actions only includes actions related to the current state. So attempting to call to with an invalid action will cause a runtime error as that action does not exist on <stated>.actions.

For a state that does not have any actions all the states of the Stated object will available from actions.

<stated>.state -> String

Return the name of the Stated's current state.

  h20.state

  //-> 'steam'

<stated>.value -> Any

Returns the value of the current state if one exists; returns undefined if not.

  h20.to(h20.actions.WARMED)
  h20.value

  //-> '60F'

<stated>.via -> Object

Return an object with actions as properties and the state they point to as values.

h20.to(h20.actions.FROZEN)
h20.via

//-> { BOILED: 'steam', WARMED: 'water' }

Guards

Each state may have a canEnter and canLeave function that is executed when attempting to leave one state and enter another. Each function takes one argument, the Stated object, for use during its execution.

When a transition is occurring (via the on method), if there is a canLeave function on the current state, it is executed. If the canLeave function returns true and the future state has a canEnter function, the canEnter function is executed. If the canEnter function of the future state returns true, the Stated object is transitioned successfully.

If either the canLeave or canEnter functions exist and return false, the transition does not occur.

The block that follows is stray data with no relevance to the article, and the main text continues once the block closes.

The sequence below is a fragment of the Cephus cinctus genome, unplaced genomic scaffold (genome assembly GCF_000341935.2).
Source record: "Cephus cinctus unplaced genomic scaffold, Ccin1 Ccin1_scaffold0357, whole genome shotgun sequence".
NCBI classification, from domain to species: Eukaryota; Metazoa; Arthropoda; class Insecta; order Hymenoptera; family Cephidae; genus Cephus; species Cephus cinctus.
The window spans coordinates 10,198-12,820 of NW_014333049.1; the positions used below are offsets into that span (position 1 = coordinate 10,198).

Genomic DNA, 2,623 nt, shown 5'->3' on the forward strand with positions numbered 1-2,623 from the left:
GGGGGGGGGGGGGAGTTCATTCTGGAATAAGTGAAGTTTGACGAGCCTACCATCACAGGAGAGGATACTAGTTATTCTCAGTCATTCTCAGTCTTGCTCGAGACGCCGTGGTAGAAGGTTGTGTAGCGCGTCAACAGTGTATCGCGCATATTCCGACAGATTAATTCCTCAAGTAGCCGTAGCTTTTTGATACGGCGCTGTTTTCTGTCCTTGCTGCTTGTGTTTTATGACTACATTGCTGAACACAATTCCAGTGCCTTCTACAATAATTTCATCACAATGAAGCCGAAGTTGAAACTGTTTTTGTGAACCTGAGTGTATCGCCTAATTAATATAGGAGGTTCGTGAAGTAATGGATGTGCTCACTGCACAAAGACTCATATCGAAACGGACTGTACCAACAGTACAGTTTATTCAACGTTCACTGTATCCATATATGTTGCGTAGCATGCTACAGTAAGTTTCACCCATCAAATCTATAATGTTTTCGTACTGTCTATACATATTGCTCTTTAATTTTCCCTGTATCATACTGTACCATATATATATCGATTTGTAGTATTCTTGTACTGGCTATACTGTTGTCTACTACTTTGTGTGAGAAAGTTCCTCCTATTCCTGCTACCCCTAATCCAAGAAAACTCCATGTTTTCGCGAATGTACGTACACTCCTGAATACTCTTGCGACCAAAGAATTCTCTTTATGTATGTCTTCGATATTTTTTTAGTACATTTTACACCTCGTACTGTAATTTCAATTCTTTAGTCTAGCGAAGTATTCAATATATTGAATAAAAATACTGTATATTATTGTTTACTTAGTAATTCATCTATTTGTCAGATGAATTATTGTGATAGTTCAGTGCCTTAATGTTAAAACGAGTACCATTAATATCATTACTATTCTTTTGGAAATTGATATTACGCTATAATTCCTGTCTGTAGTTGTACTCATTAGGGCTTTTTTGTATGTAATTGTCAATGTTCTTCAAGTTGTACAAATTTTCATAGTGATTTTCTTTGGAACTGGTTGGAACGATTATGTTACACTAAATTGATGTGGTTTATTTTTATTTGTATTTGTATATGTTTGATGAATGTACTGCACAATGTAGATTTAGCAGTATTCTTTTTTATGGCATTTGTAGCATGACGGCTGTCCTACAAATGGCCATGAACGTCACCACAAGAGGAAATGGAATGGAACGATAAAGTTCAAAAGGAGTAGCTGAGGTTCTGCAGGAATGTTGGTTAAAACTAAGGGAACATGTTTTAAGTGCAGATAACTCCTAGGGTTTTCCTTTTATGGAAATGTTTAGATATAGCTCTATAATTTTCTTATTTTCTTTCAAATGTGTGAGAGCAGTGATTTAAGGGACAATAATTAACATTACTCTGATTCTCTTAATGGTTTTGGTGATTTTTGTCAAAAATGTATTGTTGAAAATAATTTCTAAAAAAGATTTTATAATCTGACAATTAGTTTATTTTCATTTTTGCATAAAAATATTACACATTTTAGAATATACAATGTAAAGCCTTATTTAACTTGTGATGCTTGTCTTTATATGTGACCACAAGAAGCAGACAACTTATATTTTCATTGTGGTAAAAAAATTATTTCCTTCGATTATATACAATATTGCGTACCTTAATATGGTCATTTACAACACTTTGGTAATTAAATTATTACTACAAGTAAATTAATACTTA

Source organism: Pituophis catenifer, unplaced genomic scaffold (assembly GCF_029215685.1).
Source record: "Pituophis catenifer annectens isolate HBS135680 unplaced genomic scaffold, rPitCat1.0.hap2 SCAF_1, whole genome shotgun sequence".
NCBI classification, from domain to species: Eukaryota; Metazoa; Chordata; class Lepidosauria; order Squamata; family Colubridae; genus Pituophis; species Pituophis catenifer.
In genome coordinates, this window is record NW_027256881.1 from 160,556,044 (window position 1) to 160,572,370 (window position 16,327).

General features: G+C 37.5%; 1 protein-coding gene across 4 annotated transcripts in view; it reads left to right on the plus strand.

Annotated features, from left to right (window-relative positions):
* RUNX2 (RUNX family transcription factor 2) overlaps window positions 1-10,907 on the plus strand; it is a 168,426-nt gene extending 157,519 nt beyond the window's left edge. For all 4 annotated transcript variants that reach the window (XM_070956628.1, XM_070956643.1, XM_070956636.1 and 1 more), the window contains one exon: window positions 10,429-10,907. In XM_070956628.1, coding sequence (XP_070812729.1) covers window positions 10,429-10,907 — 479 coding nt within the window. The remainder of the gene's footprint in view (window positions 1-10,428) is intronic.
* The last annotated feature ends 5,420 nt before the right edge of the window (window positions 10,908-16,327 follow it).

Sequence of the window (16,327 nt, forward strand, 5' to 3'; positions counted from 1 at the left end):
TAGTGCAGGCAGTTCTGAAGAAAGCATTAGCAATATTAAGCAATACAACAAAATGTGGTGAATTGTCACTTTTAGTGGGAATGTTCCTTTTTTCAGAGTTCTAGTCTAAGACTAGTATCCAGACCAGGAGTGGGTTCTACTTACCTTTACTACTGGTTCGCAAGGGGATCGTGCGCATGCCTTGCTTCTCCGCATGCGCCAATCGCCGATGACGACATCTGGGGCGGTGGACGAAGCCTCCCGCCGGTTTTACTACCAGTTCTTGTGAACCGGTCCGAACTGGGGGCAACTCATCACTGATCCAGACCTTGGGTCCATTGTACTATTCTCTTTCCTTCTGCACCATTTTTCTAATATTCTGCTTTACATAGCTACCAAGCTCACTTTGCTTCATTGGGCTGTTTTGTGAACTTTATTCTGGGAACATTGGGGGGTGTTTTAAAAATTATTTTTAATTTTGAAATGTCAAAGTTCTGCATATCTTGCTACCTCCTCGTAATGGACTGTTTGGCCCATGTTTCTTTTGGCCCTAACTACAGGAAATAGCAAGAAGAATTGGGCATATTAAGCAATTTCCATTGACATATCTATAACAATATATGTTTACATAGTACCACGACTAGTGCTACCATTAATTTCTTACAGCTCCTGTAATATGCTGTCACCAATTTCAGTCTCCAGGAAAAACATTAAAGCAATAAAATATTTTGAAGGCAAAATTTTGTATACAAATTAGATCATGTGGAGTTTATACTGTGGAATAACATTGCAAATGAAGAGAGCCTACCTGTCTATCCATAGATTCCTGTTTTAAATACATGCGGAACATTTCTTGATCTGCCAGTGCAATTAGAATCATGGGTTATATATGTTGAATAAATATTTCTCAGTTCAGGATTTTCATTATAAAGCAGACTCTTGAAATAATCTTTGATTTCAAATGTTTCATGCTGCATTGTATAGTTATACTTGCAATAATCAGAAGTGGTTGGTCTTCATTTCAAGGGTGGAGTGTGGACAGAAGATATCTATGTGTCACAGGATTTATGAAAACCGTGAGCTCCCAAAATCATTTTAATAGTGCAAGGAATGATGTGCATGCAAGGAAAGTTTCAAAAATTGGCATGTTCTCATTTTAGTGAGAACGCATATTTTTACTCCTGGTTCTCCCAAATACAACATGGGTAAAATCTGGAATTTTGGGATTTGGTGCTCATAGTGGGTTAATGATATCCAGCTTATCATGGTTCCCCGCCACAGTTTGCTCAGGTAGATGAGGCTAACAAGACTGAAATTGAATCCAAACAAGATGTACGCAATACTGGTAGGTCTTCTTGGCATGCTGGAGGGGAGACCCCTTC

.canLeave(self: Stated) -> Boolean

.canEnter(self: Stated) -> Boolean

Transition Functions

Each state can have an onLeave and onEnter function that is executed when leaving one state, and having entered another. This are useful for performing side-effects.

.onLeave(self: Stated) -> Void

Executed when a transition is to occur but before the current state has been replaced with the next state.

const h20 = stated({
  initial: 'water',
  water: {
    FROZEN: 'ice',
    value: '60F'
    onLeave: () => console.log('Winter is Coming!!!')
  },
  ice: {
    WARMED: 'water',
    value: '32F'
  },
})

h20.to(h20.actions.FROZEN)

//-> 'Winter is Coming!!!'

.onEnter(self: Stated) -> Void

Executed after the state and values have been updated, history has recorded (if persistent), and 'transition' event has been emitted.

const h20 = stated({
  initial: 'water',
  water: {